Wednesday, October 21, 2015

Altman on Altman. Excerpts on interest. Faber and Faber. 2006.

Mark Rydell made a great impression as Marty Augustine, especially in the scene where he threatens Marlowe by callously smashing a Coke bottle in the face of his pretty girlfriend.
He had done The Cowboys with John Wayne, and we were all in London together at the same time with Johnny Williams, working on Images. When I got back to Los Angeles, I asked hiim if he wanted to play Marty Augustine.
I was living at the same house in Malibu that we shot as the Wades’ house. Elliott, Mark, me, my wife and four or five others were in that house all day and we were drunk, ripped and stoned. We planned to go for dinner, but before we left, I came up with this scene with the Coke bottle, and we thought that was great. Then we went up to a beach restaurant, four of us, and there was this waitress who was looking after us. I said, ‘Look at her face, that’s the kind of girl who should be Marty Augustine’s girl, the one he should hit with the Coke bottle.’ So I talked to her and said, ‘I know this sounds silly, but you know who these guys are, Elliott Gould and so on, and we think you’d be perfect for our movie.’ Then, when we were about to leave not one of us had any money or credit cards at all, so I said, ‘You’ll have to trust us with this cheque. I’ll come back tonight with a credit card.’ And she went, ‘Oh God, don’t try that one!’ Anyway, we shot the bottle scene, and in the next scene, she had her jaw wired up and her nose banged up.
After the movie was over, she got an agent, went to MGM, and had a couple of small roles. She played a nurse in the Dr Kildare series or something. Then that petered out and she ended up back on the bar circuit, living down in Malibu. Seven years later, she’s living in a house with four other girls, and she comes home about two-thirty in the morning and these people were all crazy on drugs. She went into her bedroom, closed the door, and one of these guys at this party suddenly opened the door and jumped on her. She started screaming, and he literally bit her nose off. Then jumped out of the window and killed himself on the rocks below. So seven years later, she ended up looking exactly like she had as Marty Augustine’s girlfriend. Now that’s spooky....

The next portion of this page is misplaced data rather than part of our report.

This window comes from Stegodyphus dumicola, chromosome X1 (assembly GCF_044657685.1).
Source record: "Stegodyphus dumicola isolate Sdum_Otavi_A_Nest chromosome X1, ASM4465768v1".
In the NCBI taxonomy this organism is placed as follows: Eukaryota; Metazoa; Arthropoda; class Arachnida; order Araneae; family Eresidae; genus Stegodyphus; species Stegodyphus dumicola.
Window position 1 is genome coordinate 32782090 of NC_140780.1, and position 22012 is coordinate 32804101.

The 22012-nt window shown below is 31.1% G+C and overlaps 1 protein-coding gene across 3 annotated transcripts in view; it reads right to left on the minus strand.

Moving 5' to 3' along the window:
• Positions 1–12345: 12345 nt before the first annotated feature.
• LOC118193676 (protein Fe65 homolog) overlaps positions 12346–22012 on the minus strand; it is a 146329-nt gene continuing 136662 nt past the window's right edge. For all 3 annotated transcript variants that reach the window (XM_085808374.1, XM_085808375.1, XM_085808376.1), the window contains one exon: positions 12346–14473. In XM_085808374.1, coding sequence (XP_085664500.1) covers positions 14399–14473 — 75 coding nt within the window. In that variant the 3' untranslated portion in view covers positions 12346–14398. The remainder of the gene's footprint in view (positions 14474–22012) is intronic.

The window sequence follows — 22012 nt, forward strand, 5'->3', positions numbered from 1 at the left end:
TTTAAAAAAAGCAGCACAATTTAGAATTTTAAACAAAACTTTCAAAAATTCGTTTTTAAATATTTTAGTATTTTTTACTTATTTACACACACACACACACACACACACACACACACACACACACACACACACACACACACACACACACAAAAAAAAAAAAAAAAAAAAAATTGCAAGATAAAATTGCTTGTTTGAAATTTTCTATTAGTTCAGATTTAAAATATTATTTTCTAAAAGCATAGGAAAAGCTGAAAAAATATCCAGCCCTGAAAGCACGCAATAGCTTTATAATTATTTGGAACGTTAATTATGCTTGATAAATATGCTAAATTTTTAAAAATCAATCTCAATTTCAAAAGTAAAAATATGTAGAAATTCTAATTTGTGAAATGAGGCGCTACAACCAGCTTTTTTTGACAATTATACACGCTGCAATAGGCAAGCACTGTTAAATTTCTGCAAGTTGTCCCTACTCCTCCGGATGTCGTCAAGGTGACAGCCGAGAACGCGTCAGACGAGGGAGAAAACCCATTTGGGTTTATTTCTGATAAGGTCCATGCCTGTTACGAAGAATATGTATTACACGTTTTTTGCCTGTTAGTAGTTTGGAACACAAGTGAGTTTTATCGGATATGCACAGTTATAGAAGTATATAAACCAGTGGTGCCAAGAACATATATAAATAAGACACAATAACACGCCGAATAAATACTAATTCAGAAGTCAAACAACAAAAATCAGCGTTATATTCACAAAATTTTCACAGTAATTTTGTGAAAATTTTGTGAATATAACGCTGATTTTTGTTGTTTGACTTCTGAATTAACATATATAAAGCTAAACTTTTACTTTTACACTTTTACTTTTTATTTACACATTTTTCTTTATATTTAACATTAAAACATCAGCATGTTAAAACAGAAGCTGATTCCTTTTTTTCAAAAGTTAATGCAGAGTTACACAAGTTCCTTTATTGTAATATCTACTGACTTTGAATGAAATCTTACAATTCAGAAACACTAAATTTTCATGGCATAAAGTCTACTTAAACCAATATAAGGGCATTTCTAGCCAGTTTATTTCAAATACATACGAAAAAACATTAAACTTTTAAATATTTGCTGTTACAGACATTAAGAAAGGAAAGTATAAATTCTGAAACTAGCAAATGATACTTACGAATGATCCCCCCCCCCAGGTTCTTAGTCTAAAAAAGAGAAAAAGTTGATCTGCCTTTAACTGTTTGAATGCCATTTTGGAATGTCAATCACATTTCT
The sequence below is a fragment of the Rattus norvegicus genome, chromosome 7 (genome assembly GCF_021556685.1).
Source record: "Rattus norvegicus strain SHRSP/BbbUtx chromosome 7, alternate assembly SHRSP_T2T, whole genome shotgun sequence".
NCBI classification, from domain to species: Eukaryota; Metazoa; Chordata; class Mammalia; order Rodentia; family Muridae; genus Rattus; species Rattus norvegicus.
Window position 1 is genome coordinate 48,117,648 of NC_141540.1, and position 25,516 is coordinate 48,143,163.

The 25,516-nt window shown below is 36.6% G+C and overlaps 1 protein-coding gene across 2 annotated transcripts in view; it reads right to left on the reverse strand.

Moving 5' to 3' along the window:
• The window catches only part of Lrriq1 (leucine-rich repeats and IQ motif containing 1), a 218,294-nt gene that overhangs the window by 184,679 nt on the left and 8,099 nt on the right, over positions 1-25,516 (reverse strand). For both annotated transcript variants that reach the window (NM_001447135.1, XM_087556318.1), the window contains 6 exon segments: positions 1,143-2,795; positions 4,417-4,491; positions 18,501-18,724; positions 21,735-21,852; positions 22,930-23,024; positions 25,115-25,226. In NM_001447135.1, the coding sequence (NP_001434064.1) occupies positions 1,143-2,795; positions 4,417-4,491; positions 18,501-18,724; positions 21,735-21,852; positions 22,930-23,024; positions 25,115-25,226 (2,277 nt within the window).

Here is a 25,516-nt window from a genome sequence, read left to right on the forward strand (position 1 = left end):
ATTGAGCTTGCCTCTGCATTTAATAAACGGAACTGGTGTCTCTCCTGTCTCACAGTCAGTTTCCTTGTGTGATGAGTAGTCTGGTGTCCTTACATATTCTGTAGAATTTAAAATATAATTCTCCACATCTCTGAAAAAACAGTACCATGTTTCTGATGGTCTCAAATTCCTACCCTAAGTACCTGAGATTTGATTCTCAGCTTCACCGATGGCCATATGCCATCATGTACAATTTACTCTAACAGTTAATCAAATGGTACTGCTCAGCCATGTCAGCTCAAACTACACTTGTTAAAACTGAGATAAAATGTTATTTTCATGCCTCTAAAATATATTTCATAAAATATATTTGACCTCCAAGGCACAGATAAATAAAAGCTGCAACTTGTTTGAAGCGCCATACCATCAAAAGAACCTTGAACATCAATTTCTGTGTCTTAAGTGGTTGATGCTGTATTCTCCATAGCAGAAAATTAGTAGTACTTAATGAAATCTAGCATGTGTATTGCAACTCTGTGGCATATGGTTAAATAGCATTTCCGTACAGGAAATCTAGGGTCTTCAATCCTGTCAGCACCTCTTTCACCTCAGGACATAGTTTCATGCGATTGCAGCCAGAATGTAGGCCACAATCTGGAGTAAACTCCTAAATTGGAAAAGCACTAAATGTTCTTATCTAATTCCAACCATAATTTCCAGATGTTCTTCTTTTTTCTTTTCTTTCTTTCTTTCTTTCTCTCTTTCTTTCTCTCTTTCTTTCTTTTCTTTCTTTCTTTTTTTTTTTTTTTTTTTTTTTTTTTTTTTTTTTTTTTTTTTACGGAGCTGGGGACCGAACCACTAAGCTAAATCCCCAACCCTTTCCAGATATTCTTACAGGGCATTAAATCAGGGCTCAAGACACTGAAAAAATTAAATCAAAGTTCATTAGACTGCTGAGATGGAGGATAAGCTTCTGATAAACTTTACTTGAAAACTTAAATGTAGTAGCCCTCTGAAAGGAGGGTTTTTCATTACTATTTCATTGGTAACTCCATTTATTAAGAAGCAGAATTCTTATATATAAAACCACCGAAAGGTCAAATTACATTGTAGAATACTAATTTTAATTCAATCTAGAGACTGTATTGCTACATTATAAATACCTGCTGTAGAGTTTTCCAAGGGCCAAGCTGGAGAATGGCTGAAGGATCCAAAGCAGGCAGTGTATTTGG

Although a film about Gambling would seem perfect for you, I was surprised to discover that before it came to you the script of California Split had been developed for Steven Spielberg.
Yes, it was, though it doesn’t seem likely to me either. The guy who wrote it, Joseph Walsh, was a gambler and still is. [Accurate.] And I was a bit of a gambler, my father was a gambler and I knew a lot of gamblers, and I kind of like that World. I thought those guys I have known were romantic. I’ve had a couple of good wins, but they don’t compare to the losses. People only remember the wins.

The film’s depiction of Gambling situations certainly feels very authentic, but then you, Joe Walsh and Elliott Gould all gambled a lot, and many of the people we see in the games were actual players. I gather most of the extras in the casino were from an organisation of ex-addicts.